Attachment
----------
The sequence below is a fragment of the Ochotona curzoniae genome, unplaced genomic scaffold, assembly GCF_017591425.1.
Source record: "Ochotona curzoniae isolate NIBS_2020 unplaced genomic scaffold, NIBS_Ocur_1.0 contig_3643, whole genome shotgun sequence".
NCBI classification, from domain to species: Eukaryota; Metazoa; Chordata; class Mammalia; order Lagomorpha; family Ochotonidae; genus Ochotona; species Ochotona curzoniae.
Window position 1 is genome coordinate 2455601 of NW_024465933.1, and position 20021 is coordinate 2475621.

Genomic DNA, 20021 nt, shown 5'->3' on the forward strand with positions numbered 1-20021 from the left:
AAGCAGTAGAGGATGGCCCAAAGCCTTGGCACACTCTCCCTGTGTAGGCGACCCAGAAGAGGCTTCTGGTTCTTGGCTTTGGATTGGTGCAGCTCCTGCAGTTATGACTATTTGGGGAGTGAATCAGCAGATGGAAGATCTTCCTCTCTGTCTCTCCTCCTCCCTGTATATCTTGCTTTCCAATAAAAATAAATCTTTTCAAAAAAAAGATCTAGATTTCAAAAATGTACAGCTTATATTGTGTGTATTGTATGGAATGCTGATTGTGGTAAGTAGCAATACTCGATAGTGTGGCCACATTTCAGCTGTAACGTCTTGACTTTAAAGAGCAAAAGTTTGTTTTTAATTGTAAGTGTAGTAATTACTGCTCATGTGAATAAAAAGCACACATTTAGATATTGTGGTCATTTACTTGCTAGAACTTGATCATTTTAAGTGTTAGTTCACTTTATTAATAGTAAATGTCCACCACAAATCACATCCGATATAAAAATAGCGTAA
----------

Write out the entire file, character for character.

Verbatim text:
The sequence below is a fragment of the Ochotona curzoniae genome, unplaced genomic scaffold, assembly GCF_017591425.1.
Source record: "Ochotona curzoniae isolate NIBS_2020 unplaced genomic scaffold, NIBS_Ocur_1.0 contig_3643, whole genome shotgun sequence".
NCBI classification, from domain to species: Eukaryota; Metazoa; Chordata; class Mammalia; order Lagomorpha; family Ochotonidae; genus Ochotona; species Ochotona curzoniae.
Window position 1 is genome coordinate 2455601 of NW_024465933.1, and position 20021 is coordinate 2475621.

Genomic DNA, 20021 nt, shown 5'->3' on the forward strand with positions numbered 1-20021 from the left:
AAGCAGTAGAGGATGGCCCAAAGCCTTGGCACACTCTCCCTGTGTAGGCGACCCAGAAGAGGCTTCTGGTTCTTGGCTTTGGATTGGTGCAGCTCCTGCAGTTATGACTATTTGGGGAGTGAATCAGCAGATGGAAGATCTTCCTCTCTGTCTCTCCTCCTCCCTGTATATCTTGCTTTCCAATAAAAATAAATCTTTTCAAAAAAAAGATCTAGATTTCAAAAATGTACAGCTTATATTGTGTGTATTGTATGGAATGCTGATTGTGGTAAGTAGCAATACTCGATAGTGTGGCCACATTTCAGCTGTAACGTCTTGACTTTAAAGAGCAAAAGTTTGTTTTTAATTGTAAGTGTAGTAATTACTGCTCATGTGAATAAAAAGCACACATTTAGATATTGTGGTCATTTACTTGCTAGAACTTGATCATTTTAAGTGTTAGTTCACTTTATTAATAGTAAATGTCCACCACAAATCACATCCGATATAAAAATAGCGTAA